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Saving the downstream oil sector

By Odita Sunday
As a Nigerian, I am perturbed at the alarming rate of job losses especially in the downstream sector of the oil industry. The effect of the ‘shaking’ in the downstream sector has also triggered  massive job losses in the banking sector and others.
Recently, a major oil  company sacked someone  I know who spent all his youth working for it,  following ‘downsizing’ of its workers.
The worst hit in the retrenchment are companies owned by Independent oil marketers. Over 10,000 Nigerians have reportedly lost their jobs due to the resolve by the government and the Nigerian National Petroleum Corporation (NNPC) to starve independent oil marketers of petroleum products, through scarcity of Foreign Exchange.
The Independent Marketer Programme was a result of the petroleum products shortage of the 1970s, which was partly attributed to lack of sufficient investment by the major oil marketing companies in petroleum retailing outlets, especially in the rural and distant areas of the country.
Consequently, in 1979, the indigenous independent marketers scheme was established to increase the number of outlets, particularly in the rural areas and to permit the direct participation of Nigerians in the petroleum marketing and distribution business.
Currently, over 1,500 independent marketers spread all over the country are registered with the PPMC to lift products from all the depots.
Today, most, if not all the independent marketers, have been complaining about the decision of the government to starve them of oil products. Like previous governments, the present administration  should recognize that Independent marketers have the largest number of retail outlets (petrol stations) when compared to the major marketers. It is reported that the present government favours the majors in product allocation for inexplicable reasons.
Unfortunately for the independent marketers, the umbrella body that represents their interest, Independent Petroleum Marketers Association of Nigeria (IPMAN), has broken into two factions and the disunity is adversely affecting their primary role and stopping them from taking up this unfortunate development forcefully.
The past few months have been terrible for the independent oil marketers.  Most Independent marketers have reduced their staff and some have closed down their stations, thereby increasing the number of  Nigerians thrown into the job market. How could President Buhari feel unconcerned when his fellow countrymen are losing their source of livelihood?
To worsen matters, there are Independent marketers that have obtained bank facilities to develop their outlets, and now their businesses  are now in default. The affected banks are now harassing them for loan repayments.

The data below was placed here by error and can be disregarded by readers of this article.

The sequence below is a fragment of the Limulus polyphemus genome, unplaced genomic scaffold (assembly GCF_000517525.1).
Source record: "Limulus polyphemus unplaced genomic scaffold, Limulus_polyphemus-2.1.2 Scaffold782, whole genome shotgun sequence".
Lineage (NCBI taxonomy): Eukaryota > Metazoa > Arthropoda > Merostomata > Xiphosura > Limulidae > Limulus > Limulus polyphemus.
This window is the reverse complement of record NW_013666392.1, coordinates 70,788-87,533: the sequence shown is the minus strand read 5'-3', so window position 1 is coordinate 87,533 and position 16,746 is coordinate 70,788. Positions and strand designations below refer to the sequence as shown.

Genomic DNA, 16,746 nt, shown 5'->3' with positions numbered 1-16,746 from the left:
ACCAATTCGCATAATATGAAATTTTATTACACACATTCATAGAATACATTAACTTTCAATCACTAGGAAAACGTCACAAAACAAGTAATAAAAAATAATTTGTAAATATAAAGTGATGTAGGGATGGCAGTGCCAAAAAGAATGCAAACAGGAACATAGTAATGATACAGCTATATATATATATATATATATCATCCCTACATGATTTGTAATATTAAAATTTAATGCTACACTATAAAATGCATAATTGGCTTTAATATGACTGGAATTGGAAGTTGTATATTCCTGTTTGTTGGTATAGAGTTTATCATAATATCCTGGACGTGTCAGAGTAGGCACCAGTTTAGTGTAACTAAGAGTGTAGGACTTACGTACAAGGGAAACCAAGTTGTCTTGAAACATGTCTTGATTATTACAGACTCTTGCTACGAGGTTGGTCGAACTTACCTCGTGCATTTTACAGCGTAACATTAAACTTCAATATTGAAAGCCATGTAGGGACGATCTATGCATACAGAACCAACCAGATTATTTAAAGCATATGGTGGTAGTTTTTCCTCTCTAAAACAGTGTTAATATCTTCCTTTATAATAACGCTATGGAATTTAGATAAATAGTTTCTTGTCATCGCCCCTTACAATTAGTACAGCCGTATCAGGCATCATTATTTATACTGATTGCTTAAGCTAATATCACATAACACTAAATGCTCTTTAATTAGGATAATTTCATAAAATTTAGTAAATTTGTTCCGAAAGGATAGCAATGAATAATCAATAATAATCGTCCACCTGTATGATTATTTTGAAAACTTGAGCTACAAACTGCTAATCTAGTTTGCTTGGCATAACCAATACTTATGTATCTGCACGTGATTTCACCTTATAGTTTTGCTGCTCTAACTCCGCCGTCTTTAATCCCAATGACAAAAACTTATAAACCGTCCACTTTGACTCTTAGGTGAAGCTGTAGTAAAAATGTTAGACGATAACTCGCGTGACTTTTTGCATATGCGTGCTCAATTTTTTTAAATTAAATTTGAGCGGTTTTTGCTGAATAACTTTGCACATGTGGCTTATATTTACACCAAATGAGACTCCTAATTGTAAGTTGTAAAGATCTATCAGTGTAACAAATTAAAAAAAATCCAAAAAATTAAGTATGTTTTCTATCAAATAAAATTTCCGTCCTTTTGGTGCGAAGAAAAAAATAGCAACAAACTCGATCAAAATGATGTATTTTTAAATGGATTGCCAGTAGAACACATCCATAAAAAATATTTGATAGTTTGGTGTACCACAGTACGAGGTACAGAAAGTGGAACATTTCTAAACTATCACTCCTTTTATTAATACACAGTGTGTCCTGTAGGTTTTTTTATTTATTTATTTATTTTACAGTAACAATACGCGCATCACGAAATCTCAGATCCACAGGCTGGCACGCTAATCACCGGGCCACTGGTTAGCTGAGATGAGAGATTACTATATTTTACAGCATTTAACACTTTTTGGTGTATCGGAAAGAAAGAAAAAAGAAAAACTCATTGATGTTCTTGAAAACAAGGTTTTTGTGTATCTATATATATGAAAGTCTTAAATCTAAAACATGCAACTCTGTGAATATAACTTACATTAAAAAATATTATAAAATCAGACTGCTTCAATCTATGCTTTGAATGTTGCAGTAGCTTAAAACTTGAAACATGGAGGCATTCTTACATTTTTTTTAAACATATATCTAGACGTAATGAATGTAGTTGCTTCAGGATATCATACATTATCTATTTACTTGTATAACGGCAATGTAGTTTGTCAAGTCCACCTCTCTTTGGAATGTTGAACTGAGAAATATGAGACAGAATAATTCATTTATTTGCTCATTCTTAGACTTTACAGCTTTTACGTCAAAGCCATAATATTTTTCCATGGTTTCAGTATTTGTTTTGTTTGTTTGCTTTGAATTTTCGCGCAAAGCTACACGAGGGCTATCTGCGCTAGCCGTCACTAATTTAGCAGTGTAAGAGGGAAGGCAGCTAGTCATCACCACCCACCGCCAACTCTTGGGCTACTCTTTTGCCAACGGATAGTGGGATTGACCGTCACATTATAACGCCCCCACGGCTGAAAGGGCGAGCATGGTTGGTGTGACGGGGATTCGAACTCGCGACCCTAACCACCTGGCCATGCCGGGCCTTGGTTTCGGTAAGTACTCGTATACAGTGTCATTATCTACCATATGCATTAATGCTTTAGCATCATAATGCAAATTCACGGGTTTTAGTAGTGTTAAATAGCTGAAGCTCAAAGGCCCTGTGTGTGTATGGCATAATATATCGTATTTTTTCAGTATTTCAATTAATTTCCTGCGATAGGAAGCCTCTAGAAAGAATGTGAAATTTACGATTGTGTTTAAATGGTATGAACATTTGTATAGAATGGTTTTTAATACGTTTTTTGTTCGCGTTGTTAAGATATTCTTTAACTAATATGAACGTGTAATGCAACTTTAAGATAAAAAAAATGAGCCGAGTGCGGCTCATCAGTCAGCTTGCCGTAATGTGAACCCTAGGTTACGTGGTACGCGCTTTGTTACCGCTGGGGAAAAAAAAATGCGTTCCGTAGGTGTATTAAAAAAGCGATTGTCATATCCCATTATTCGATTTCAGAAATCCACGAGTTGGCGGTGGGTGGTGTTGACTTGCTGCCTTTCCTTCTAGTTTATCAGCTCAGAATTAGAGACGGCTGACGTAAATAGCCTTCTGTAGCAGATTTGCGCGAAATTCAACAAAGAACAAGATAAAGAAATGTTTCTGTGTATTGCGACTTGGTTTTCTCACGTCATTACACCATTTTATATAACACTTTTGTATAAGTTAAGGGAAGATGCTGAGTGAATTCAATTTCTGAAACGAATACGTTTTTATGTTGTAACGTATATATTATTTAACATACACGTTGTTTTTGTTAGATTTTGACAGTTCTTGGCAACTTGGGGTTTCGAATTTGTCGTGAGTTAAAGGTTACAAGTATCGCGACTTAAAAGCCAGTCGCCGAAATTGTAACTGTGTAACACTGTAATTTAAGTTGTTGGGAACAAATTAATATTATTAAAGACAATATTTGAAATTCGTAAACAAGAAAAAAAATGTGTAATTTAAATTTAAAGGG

It has been observed that the ongoing restructuring of NNPC appears to be in consonance with the provisions of the Petroleum Industry Bill (PIB) which provides for, among others, the ‘unbundling’ of the corporation and creating autonomous corporate entities that will be allowed to operate purely as companies in the private sector.  This is a very positive development. However, in so doing, the Hon. Minister of State for Petroleum/GMD, NNPC should also adopt and follow the true spirit of these Industry reforms by creating a more level playing field for all participants in the downstream sector, generally.
That policy directive will allow for a more positive outlook going forward, since there is no way NNPC through PPMC,  can solely provide  for adequate supply of petroleum products to the nation. This is taking into consideration the realities on ground.  That is why the fuel scarcity is biting harder  at the moment, and may not end anytime soon.
President Muhammadu Buhari has always said that his administration will not adopt any policy that will end up causing hardship  for Nigerians.
Unfortunately, the insistence by the Federal Government to hold on to the fuel subsidy regime and artificial pricing controls of petroleum products (PMS & DPK) is already causing untold hardship for practically all Nigerians.
With the over 60% drop in the cost of crude oil prices since last year, a situation that has a direct bearing on the cost of refined petroleum products, the government should use the opportunity to completely deregulate the market now before crude oil prices could rebound.
In addition, the President should as matter of urgency address the foreign exchange policy which has scared away foreign investors who are willing and eager to capitalize on the huge and growing opportunities in a market adjudged only recently as the largest economy in Africa.  Such foreign exchange policies must allow for unfettered inflows and outflows of legitimate foreign currencies that would allow forces of supply and demand to  impact the current exchange rates positively.
Once these above twin issues highlighted are addressed, all interested Marketers with the capacity shall be better placed to import products directly and sell to the Nigerian public at prices moderated by PPPRA in a way to avoid the creation of unfavourable pricing  distortions.  With this, the Nigerian public shall have easy access to refined petroleum products at reasonable prices without the current hardship and sufferings.
The way things are going, if not checked, the entire downstream sector of the Nigerian oil and gas industry may be tottering on the edge of collapse. If that happens along with the financial exposures of the downstream companies, the Nigerian banking sector may be adversely affected.  As the saying goes. A stitch in time saves nine.

•Sunday writes from Lagos

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This post was syndicated from The Sun News. Click here to read the full text on the original website.

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